The Burnham Plan for San Francisco: A Model For Master Planning?July 5, 2006
With the centennial observation of the 1906 Great Earthquake and Fire, much ado has been made of Daniel Burnham’s Plan for San Francisco. Ignored by city leaders in the aftermath, his plan is one of the great “what ifs” of our collective history, as John King of the San Francisco Chronicle recently noted. What kind of a city would San Francisco have become if Burnham’s sweeping boulevards, western parks and terraced hilltops had been built? Whether or not you have an appetite for Burnham’s vision, the real question, in many ways, is whether San Franciscans have ¾or ever will have ¾a collective appetite for the kind of “master planning” that Burnham had to offer.
Burnham’s plan for San Francisco was an effort on the part of city leaders to bring the culture, civilization and neoclassical grandeur of cities such as Paris and Berlin to the steep, narrow and disheveled streets of Chinatown and North Beach. It was not a novel idea; similar efforts were underway in nearly every American city at the time.
In 1904, city boosters such as John Phelan brought Burnham to San Francisco to create a 50-year vision for the physical development of San Francisco’s public streets, parks, plazas and buildings. Working with local architect Willis Polk, Burnham painted with a broad brush, unconstrained by cost, feasibility or politics, and imagined a city many times larger than its population of 350,000 of the time.
Despite early accolades, it didn’t take long for the consensus behind Burnham’s plan to thin. His plan soon became known as “the cobweb plan” for its proposal to weave radial boulevards into a single intersection at Van Ness Avenue and Market Street, complete with a central obelisk. Hearing echoes of Hausman’s clearance projects in Paris, property owners demanded they be compensated for land taken to build Burnham’s boulevards. At a basic level, his presumption that San Francisco would be remade in the image of Paris failed to capture the cultural, economic and social energies shaping San Franciscans at the time.
Long before the Great Earthquake and Fire, popular support for Burnham’s vision eroded, if indeed it had ever been there. While some city leaders proclaimed the disaster an opportunity to realize his vision, it was quickly set aside and San Franciscans rebuilt the city as it had been. Could things have gone differently? Had the costs been less, would San Franciscans have embraced the Burnham Plan in the wake of the Great Earthquake and Fire?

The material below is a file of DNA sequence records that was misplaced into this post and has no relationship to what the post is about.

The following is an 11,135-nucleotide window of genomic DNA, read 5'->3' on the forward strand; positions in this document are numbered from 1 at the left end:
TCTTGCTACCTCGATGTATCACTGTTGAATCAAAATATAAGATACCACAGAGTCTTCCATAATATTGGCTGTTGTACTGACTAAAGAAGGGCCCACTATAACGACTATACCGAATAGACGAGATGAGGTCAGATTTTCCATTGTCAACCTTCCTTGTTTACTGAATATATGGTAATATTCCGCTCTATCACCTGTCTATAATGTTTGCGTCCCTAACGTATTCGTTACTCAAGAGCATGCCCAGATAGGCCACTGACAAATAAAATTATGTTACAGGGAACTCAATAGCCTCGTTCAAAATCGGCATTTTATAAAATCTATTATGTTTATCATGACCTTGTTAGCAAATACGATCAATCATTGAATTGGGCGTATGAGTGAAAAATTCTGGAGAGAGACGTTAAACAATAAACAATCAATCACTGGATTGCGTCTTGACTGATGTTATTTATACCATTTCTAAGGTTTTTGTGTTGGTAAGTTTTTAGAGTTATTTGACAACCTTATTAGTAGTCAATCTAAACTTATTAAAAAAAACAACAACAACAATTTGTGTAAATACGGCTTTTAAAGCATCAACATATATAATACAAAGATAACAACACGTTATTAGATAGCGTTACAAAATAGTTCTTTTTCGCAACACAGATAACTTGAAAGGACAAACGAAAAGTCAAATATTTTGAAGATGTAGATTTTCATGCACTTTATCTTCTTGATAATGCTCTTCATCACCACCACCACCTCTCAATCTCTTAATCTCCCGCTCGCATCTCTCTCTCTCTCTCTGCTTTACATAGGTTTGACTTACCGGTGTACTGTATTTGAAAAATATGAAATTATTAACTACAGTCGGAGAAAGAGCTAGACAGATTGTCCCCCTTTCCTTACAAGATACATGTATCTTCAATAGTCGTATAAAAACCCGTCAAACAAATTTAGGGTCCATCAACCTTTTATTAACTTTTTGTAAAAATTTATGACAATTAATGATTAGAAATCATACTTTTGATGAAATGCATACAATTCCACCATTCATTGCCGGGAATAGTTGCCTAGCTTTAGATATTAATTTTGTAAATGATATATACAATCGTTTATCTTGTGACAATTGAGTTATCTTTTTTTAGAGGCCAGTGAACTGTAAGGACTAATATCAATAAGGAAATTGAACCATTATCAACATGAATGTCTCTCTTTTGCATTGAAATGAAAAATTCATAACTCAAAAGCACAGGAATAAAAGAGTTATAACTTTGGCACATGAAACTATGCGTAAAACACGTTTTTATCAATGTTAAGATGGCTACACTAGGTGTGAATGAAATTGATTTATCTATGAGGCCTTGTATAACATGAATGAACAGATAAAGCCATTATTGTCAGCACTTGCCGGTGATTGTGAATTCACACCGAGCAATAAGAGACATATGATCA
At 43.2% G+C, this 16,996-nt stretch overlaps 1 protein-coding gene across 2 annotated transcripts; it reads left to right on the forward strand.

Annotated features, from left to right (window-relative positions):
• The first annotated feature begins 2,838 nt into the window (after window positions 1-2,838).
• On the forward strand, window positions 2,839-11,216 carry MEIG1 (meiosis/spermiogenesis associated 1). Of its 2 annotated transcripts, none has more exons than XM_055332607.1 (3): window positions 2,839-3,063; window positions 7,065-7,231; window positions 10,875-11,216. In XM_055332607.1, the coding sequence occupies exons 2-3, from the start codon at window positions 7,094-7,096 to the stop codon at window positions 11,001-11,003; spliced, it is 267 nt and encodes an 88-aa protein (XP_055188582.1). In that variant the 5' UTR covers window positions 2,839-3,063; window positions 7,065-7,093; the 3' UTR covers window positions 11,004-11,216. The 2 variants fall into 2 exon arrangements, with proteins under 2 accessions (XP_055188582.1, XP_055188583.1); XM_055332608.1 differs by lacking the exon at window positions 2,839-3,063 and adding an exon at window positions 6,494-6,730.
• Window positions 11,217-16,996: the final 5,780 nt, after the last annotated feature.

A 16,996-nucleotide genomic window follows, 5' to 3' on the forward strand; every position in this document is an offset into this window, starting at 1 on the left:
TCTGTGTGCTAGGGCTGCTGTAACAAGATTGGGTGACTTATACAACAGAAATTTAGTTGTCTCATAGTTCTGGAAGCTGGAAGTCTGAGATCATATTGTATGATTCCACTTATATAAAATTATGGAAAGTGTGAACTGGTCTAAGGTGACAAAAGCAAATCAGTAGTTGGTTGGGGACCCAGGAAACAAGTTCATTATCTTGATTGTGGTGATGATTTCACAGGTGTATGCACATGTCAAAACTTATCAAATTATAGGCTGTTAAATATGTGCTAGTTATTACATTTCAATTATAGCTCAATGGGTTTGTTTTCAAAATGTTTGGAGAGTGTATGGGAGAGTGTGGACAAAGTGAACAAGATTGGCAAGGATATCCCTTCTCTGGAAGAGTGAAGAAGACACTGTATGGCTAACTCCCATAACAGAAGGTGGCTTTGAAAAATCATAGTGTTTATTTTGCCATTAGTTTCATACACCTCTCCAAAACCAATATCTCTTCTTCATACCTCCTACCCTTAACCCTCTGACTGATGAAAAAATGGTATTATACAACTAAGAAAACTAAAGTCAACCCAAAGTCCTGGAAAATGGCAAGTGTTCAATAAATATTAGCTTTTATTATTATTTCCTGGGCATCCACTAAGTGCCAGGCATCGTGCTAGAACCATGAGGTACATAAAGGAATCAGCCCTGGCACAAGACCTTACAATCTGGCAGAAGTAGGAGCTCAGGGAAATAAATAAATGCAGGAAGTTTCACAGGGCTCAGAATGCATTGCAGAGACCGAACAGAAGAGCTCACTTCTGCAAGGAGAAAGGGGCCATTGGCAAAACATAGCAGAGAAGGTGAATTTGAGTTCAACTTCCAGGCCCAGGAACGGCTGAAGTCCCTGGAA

There is a lot to be said for big plans: Burnham’s was the first to step back, take stock of the landscape and make bold proposals as to the kind of city San Francisco should become. Yet it made a mistake that many big plans do to this day: It offered a monolithic vision, frozen in time and cultural space. This vision was offered to a city whose people, many still newly immigrated, were more focused on establishing themselves than on contributing to such a grandiose idea of civic life. Burnham’s vision, while it excited the cultural sensibilities of the city’s elite, failed to resonate with the public imagination.
There have been other big plans – most notably the 1975 Urban Design Element of the General Plan, which reaffirmed San Francisco as a city with a strong sense of place, rooted in its human-scaled neighborhoods and historic urban fabric. The Urban Design Element celebrated the city street grid, recognizing the unique vantage points created on streets such as California Street, and the potential that such an unyielding public space afforded to improve everyday life in the city. The plan resonated; the ensuing wave of public support drove the largest, most comprehensive change to San Francisco’s physical character in the past 60 years – the 1978 revision to the city’s zoning ordinance. This revision established most of the height, bulk and other basic zoning rules that we live within to this day, with the exception of the downtown area, which was the subject of its own landmark plan in 1985.
In recent years, Seattle learned that you don’t need a single master planner to end up with a master plan. As part of its Comprehensive Plan Update in 1999, Seattle set aggressive growth goals for its neighborhoods, and then helped hire planners to work with them on a strategy to accommodate it. The experiment resulted in more than 38 neighborhood plans developed by more than 20,000 people. This patchwork master plan addresses Seattle’s need to grow responsibly and has built an informed, “non-NIMBY” grassroots to address development issues. Most importantly, empowering the neighborhoods built the public ownership needed to get these plans adopted, and established a base of support for bond initiatives that are transforming the city’s libraries and transportation system.
San Francisco faces unparalleled challenges: housing affordability, access to open space and community services, and the poor condition of our streets, parks and plazas are a few of the most pressing. While strong leadership is essential, the “total design” approach of Daniel Burnham is for cities such as Chicago, which have more singular cultural roots and a relatively “in place” population. West Coast cities, by contrast, are more transient and the sense of place more rooted in the character of neighborhoods than the city as a whole. Master planning here is a matter of craft – first developing a balanced, inclusive vision that resonates beyond city hall and advocacy-group insiders, then knitting together a patchwork of local solutions that address that vision, one neighborhood at a time. This seems likely to be San Francisco’s pathway to a better city.